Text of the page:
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Food and wine

Calabria, land of passionate tastes and explosive flavours

Not just chilli peppers, but a varied carousel of products to make your head spin.

3 minutes

Discover an ancient region, a synthesis of cultures that have inhabited it over the millennia, including the Greeks, Romans, Arabs, Normans, Angevins, Bourbons, Spanish, French, each with its own food traditions

If the gastronomic differences between the provinces jump out at you on your journey, common points do not go unnoticed, such as the use of spices and aromas (cinnamon, cloves, nutmeg, oregano, wild fennel), including chilli pepper, king of the tables, used both fresh and dried, and of homemade bread prepared according to tradition with a long natural leavening process: white art with dozens of varieties, of which the bread of Cerchiara di Calabria is the ambassador.

Among the region's community dishes, you will find pasta ca muddica (breadcrumbs) and anchovies, aubergine parmigiana, stockfish, with different interpretations in the various provinces, and swordfish.

Only here do the side dishes look like main dishes due to their consistency, such as 'mpacchiuse' potatoes with Tropea onions, 'pipi chini', spicy peppers stuffed with a mixture of breadcrumbs, cheese and vegetables, and 'vrasciuli', fried aubergine meatballs. 

Pork sausages play a central role, which with Nduja (salami that is not cut, but spread) have conquered the world market. Try soppressata, capocollo, pancetta and sausage from Calabria, for a sensory experience like few others.

The cheese scene is also strong, with Caciocavallo Silano, butirro, or burrino, a variant of caciocavallo with a small amount of butter inside, pecorino, and Felciata, a fresh cheese wrapped in fern leaves.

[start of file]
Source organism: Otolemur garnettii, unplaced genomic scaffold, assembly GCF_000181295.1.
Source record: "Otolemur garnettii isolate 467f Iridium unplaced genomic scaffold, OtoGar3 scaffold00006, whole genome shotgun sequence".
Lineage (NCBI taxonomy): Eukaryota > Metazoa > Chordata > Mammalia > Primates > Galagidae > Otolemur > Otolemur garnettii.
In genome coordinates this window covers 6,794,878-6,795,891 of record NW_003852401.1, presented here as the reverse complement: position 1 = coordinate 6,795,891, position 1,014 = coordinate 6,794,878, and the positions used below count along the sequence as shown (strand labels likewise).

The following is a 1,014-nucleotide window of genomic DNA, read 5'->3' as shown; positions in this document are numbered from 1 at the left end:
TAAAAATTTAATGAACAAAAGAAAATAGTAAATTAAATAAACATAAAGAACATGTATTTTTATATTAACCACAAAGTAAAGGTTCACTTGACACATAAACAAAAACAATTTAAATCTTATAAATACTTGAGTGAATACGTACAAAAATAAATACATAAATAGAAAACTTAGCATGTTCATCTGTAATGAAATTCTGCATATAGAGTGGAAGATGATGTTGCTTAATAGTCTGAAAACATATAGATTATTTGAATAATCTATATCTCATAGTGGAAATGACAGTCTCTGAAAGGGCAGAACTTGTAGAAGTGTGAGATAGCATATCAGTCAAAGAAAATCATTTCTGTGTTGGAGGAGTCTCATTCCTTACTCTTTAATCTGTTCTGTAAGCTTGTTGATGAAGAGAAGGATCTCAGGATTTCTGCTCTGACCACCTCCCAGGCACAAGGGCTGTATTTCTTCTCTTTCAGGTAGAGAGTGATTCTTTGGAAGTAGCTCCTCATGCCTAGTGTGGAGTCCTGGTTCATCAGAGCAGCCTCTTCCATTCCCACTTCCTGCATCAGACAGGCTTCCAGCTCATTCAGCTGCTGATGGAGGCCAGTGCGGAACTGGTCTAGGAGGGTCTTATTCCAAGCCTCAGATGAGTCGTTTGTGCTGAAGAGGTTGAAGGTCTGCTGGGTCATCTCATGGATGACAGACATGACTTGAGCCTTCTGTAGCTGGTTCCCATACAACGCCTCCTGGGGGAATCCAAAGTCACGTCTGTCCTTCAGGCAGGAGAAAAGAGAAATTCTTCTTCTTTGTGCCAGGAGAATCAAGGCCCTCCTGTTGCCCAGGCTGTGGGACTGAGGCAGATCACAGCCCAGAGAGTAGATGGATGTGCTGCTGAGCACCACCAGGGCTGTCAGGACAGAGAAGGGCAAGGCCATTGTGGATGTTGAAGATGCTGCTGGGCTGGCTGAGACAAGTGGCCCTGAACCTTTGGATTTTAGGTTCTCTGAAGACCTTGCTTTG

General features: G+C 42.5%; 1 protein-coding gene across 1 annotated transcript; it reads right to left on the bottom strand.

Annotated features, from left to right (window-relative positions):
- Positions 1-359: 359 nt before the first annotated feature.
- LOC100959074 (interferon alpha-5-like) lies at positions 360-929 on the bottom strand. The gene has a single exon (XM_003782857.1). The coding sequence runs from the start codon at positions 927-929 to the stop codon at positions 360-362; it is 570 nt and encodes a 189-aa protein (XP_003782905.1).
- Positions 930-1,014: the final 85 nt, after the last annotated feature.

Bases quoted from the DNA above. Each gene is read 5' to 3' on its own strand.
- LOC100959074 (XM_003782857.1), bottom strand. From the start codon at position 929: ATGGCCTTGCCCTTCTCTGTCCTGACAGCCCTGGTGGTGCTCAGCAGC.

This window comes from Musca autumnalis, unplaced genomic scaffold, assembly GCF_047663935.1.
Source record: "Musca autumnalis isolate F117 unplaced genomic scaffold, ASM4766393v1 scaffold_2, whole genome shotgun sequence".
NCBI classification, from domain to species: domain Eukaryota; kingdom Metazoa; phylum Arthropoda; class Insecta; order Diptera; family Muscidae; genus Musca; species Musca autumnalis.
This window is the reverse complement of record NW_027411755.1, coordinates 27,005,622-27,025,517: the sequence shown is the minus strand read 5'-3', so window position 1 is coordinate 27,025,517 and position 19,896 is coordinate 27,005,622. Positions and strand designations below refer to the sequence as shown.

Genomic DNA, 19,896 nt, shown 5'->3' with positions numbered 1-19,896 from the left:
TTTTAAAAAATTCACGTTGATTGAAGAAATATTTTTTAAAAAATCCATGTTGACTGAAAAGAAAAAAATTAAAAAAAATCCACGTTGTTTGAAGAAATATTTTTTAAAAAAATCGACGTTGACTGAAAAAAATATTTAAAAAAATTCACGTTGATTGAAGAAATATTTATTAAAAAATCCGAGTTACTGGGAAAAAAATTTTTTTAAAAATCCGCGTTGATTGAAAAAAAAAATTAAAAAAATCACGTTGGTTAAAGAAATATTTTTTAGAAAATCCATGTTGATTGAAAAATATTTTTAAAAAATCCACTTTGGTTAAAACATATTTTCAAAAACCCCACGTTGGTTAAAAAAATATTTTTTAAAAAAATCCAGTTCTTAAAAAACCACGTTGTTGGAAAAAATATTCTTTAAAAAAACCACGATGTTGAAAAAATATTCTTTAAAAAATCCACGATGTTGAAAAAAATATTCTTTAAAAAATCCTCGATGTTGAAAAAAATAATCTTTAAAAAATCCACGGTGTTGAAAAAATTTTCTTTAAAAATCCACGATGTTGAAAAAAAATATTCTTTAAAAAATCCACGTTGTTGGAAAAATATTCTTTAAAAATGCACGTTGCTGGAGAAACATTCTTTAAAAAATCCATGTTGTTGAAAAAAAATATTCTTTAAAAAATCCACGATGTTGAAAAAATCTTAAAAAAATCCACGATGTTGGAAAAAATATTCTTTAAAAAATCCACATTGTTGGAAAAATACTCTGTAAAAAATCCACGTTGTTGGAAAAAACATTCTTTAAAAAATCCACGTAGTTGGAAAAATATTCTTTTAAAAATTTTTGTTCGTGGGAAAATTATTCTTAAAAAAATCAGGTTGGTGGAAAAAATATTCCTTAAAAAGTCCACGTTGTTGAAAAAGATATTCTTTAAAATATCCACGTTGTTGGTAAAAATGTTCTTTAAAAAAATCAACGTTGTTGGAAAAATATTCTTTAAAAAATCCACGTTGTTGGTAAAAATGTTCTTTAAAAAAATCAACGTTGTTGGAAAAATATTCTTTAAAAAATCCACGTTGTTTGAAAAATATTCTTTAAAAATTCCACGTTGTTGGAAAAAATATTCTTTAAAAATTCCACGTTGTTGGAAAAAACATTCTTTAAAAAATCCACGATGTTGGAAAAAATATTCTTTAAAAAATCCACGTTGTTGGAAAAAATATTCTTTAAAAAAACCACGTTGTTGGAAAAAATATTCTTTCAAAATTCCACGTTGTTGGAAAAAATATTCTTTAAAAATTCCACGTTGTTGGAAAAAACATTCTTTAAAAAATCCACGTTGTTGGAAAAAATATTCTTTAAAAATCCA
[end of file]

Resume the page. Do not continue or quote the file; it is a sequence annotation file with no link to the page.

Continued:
How about another cascade of flavours such as liquorice from Rossano, figs from Cosenza, nougat from Bagnara, truffles from Pizzo, mushrooms and potatoes from Sila, bergamot from Reggio Calabria, and other local citrus fruits, such as citrons from the Riviera of the same name? And then the olive trees, which produce excellent oils and olives.

You must try everything. Because you can only get to know Calabria in depth by tasting it in the company of a glass of Cirò, representing the region's prized grape varieties.

All the flavour of Calabria's Pollino Park

All the flavour of Calabria's Pollino Park

Reach Papasidero, a tiny village in the park, which offers, among other gastronomic delights, 'fusiddi' seasoned with goat meat sauce, and 'rascatiddi' (a kind of cavatelli) with smoked ricotta.

In Mormanno, about 20 kilometres away, you find yourself in the land of legumes, such as the 'fagiolo poverello bianco' (white poor bean), which tastes delicious especially when cooked on the fire in a clay pot, and the 'lentil', small in size, which you can enjoy in the form of soup with chilli pepper and in a creamy, sweeter version.

In Morano Calabro, continuing for another 21 kilometres, you are in the paradise of cheeses - such as Pecorino di Morano, Moretto del Pollino, caciocavallo (seasoned or smoked), Canestrato, Burrino, Felciata, ricotta and mozzarella - and of Cancareddri Cruschi, dried peppers, hung in the windows to dry. At Christmas time, try cannaritoli (or cannarituli), cannoli covered in honey. 

Reach Cerchiara, about 45 kilometres away, to get to know the area's famous bread, hump-shaped, reminiscent of the Sellaro Mountain that dominates the village. Enjoy it with a slice of prosciutto crudo from San Lorenzo Bellizzi, 12 kilometres from Cerchiara, with its delicate flavour but intense aroma.

Typical dishes

Typical dishes

Pasta china

'A pasta chjin (stuffed pasta) is a classic festive dish and is among the culinary highlights of Christmas, Easter and Ferragosto. A treasure trove of flavours prepared with rigatoni (or paccheri), tomato sauce, soppressata, boiled eggs, caciocavallo, pecorino, tropea onions, and meatballs. 

A tip for you who try your hand at making it: once cooked, the pasta china should rest for at least a couple of hours before enjoying it. 


Morzeddhu', which in Catanzaro dialect means cut into small pieces, is a meat dish prepared with tomato paste and spicy peppers, flavoured with bay leaves and oregano. It is traditionally served in a wagon wheel 'pitta' (a type of bread with a wide circumference).

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